A CDC vital signs report, published 16 July compares the US record on fatal crashes to other high income countries.
Drunk driving contributed to more than 10,000 crash deaths in the US in 2013. According to the report, even when considering population size, miles travelled, and number of registered vehicles, the US consistently ranked poorly relative to other highincome countries for crash deaths.
The report identifies some of the policies and practices that influence rates of fatal crashes and that may account for the US performance relative to other countries including Blood Alcohol Concentration (BAC) level.
US, Canada and the United Kingdom define drunk driving as BAC levels at 0.08% or above; all other comparison countries • Use lower BAC levels (0.02-0.05%). • Use advanced engineering and technology, such as ignition interlocks for all people convicted of drunk driving and • Implement other proven measures, such as more use of publicised sobriety checkpoints and maintaining and enforcing the minimum legal drinking age.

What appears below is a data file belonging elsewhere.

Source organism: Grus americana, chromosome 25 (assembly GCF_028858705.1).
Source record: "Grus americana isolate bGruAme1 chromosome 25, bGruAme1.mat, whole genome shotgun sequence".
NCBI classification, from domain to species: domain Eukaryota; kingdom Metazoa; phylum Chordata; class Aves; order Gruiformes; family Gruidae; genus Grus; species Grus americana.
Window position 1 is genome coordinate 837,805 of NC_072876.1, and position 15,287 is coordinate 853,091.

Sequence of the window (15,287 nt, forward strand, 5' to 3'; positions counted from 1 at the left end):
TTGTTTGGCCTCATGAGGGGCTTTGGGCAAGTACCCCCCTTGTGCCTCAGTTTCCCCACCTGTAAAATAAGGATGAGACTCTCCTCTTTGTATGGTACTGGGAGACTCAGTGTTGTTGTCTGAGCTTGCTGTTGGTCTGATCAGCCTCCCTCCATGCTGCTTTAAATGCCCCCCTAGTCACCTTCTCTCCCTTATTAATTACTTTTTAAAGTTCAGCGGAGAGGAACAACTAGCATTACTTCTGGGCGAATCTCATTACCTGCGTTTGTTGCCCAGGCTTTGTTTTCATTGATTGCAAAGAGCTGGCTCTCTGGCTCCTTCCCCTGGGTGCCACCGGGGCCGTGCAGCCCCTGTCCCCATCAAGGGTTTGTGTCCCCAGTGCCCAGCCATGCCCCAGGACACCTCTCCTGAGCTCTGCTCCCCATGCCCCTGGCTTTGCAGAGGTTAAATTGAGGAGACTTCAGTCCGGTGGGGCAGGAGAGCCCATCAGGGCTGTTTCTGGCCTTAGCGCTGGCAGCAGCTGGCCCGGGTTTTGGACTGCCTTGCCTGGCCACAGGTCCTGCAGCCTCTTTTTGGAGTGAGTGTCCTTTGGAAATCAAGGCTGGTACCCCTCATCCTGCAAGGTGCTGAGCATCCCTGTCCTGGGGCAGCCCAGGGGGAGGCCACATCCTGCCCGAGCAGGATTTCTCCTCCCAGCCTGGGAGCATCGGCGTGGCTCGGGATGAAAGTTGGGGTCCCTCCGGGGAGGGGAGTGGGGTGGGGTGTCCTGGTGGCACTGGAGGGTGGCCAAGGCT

The report highlights what actions Federal government and individual state governments, healthcare professionals and individuals can take to reduce vehicle crash deaths